Tanya Ronder’s new play is based around a middle class family’s travails, the dangers of climate change and a toy polar bear.
But with the help of a funny script and strong performances, it avoids being preachy or boring.
Watching the opening scene, it isn’t obvious what Fuck the Polar Bears is about. Gordon (Andrew Whipp), who we later find out is a big shot energy boss, waltzes in with champagne and a stack of pizzas.
Fitness freak wife Serena (Susan Stanley) is preoccupied with making sure he’s got the money together for their new place on the river in Hampton. Luckily, Gordon has just been offered a promotion worth £2.4 million.
But they’re arguing almost immediately about different aspects of their “empty” lives.
The play is theatrically brilliant, with the stage set up as their living room.
It feels intrusive and mirrors how all the angst of their family life is trapped inside those four walls.
During the weekend they crack under the strain.
The household appliances begin to malfunction—first Gordon’s phone, then his laptop, before he starts to imagine that the drains are blocked.
A spinning stage emphasises Gordon’s growing breakdown.
Throughout the play their daughter Rachel (Bella Anne Padden) is looking frantically for a toy polar bear that she is convinced is real.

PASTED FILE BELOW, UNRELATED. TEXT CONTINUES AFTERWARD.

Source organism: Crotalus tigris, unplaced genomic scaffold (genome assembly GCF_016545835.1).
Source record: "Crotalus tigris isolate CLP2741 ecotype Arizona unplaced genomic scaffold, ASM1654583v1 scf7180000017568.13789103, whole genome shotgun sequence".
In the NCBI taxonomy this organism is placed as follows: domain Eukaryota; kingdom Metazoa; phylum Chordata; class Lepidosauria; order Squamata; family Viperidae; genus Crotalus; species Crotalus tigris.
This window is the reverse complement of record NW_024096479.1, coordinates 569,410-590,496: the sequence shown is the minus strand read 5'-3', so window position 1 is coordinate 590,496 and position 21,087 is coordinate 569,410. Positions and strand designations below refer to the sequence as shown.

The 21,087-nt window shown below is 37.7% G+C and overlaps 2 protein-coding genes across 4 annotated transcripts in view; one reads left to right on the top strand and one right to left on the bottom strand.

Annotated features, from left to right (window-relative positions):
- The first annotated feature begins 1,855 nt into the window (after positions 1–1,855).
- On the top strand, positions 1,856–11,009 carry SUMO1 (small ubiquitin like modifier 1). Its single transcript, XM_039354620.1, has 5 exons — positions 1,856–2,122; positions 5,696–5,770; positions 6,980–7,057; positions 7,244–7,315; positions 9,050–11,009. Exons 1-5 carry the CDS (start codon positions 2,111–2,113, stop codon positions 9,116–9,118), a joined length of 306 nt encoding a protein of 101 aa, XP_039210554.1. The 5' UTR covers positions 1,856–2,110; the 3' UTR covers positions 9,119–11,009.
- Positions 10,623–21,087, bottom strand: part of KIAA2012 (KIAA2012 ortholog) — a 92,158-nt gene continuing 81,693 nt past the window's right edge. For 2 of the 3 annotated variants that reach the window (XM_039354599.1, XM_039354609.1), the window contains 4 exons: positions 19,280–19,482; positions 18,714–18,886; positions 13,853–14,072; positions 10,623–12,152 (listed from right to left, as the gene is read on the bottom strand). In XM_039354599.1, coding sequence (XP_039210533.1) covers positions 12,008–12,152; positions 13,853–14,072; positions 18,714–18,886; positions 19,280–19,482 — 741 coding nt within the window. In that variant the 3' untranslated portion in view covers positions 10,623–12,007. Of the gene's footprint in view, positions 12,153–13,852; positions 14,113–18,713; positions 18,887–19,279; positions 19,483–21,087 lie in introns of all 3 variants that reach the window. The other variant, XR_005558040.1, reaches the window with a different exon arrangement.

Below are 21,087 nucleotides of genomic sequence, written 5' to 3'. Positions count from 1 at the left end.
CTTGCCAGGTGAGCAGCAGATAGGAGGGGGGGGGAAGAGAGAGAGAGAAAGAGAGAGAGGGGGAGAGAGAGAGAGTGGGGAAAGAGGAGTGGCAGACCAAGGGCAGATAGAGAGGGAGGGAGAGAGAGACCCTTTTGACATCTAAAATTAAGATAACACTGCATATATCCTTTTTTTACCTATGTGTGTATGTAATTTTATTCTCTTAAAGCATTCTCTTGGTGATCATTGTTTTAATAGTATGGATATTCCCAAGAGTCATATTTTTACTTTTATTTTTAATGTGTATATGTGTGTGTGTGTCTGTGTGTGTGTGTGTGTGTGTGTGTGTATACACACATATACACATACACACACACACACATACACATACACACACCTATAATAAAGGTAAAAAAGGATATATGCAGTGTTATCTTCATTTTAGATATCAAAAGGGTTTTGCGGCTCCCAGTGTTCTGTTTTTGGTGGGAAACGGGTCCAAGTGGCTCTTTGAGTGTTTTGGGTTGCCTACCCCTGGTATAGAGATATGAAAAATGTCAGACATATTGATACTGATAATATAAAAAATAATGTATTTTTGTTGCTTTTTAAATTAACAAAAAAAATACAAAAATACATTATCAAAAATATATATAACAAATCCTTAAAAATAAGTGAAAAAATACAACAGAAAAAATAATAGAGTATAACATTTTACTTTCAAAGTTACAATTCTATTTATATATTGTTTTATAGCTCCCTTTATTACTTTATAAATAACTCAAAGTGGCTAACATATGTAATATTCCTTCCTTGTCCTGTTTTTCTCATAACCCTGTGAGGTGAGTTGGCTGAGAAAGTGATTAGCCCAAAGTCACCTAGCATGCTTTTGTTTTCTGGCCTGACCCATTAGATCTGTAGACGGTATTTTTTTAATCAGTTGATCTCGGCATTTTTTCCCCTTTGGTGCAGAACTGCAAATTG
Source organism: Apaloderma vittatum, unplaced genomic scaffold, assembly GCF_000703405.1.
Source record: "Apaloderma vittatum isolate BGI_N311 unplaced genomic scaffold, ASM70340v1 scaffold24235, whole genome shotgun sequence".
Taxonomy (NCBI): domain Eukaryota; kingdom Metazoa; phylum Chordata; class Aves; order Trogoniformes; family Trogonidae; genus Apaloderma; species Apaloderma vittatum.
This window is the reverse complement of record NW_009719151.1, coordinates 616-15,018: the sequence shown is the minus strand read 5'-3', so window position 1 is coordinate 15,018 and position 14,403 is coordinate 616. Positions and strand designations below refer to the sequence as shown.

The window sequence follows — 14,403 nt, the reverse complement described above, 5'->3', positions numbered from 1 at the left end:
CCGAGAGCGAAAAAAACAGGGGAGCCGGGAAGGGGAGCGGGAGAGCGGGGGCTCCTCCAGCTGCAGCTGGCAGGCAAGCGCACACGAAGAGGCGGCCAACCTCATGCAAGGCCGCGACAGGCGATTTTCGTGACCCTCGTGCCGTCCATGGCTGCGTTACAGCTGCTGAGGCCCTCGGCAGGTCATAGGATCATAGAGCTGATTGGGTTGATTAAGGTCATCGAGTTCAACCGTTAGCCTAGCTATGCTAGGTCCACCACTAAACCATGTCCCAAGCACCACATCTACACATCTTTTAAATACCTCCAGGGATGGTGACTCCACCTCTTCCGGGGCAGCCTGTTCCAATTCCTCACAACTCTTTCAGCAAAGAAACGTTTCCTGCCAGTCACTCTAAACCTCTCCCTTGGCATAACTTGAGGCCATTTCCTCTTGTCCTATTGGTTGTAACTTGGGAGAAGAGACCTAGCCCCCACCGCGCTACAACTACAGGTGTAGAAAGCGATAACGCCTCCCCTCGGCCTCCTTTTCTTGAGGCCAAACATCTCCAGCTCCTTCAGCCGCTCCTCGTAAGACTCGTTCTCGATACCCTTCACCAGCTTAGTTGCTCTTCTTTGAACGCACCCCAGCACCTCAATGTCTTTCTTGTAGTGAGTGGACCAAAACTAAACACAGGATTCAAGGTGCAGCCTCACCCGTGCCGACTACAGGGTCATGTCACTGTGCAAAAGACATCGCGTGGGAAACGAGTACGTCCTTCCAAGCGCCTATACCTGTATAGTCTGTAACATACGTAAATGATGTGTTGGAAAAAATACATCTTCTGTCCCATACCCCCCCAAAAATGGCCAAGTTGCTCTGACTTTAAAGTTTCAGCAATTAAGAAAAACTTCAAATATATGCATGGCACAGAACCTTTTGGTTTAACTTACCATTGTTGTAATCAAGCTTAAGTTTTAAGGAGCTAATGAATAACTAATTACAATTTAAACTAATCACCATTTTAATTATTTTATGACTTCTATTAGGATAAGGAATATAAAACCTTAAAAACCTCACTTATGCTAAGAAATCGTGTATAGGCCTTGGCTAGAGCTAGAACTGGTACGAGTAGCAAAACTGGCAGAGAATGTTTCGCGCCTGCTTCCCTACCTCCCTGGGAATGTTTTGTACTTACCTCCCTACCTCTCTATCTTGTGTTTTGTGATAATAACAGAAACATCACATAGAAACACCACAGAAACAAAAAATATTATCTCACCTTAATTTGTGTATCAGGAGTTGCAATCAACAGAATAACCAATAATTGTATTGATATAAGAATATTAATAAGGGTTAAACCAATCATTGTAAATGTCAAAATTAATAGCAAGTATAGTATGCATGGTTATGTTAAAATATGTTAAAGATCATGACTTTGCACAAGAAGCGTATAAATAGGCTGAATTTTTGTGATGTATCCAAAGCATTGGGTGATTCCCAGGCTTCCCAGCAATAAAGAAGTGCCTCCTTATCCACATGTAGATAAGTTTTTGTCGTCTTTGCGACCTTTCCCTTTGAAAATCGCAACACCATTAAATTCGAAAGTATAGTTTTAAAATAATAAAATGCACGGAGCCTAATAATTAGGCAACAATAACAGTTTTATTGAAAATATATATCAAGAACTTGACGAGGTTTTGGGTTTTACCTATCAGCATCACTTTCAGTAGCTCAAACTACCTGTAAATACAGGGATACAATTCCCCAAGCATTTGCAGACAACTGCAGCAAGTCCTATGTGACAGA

Gordon becomes convinced he can see the polar bear darting around the room.
In reality, it’s a hamster that their militant environmentalist Icelandic au pair Blundhilde (Salome R Gunnarsdottir) has freed.
Everything comes to a head when Rachel appears dressed in her new polar bear suit.
His whole world spinning, Gordon chases the apparition of climate change around the room with a knife.
The ending seems a bit anti-climactic, but remains open ended.
When Serena explains that she hates their life Gordon replies, “It’s not easy having the Cabinet in your pocket,” and ponders going into renewables.
The unhappy rich? I don’t buy it.
With his new-found environmental awareness, Gordon asks to turn out the lights. Rachel pleads, “But daddy, I don’t like it with the lights out.” But perhaps it’s a little too late for them.